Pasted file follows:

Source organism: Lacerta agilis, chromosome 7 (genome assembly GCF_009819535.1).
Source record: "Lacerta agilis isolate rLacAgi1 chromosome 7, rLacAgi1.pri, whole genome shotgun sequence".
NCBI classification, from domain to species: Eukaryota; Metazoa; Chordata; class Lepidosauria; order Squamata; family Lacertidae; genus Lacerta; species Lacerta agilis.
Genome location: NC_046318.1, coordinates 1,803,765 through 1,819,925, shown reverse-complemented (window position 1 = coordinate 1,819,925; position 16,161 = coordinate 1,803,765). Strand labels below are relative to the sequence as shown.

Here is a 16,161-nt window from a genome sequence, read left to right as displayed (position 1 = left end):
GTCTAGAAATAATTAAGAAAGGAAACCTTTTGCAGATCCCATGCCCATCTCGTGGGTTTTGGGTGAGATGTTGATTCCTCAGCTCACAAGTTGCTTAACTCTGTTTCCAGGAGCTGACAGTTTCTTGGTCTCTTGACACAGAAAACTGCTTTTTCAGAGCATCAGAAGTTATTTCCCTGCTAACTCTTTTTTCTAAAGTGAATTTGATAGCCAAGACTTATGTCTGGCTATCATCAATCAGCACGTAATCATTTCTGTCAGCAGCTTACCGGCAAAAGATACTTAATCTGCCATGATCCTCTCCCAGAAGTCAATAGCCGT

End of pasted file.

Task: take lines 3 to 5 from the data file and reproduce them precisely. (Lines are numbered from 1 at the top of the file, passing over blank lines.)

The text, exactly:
NCBI classification, from domain to species: Eukaryota; Metazoa; Chordata; class Lepidosauria; order Squamata; family Lacertidae; genus Lacerta; species Lacerta agilis.
Genome location: NC_046318.1, coordinates 1,803,765 through 1,819,925, shown reverse-complemented (window position 1 = coordinate 1,819,925; position 16,161 = coordinate 1,803,765). Strand labels below are relative to the sequence as shown.

Here is a 16,161-nt window from a genome sequence, read left to right as displayed (position 1 = left end):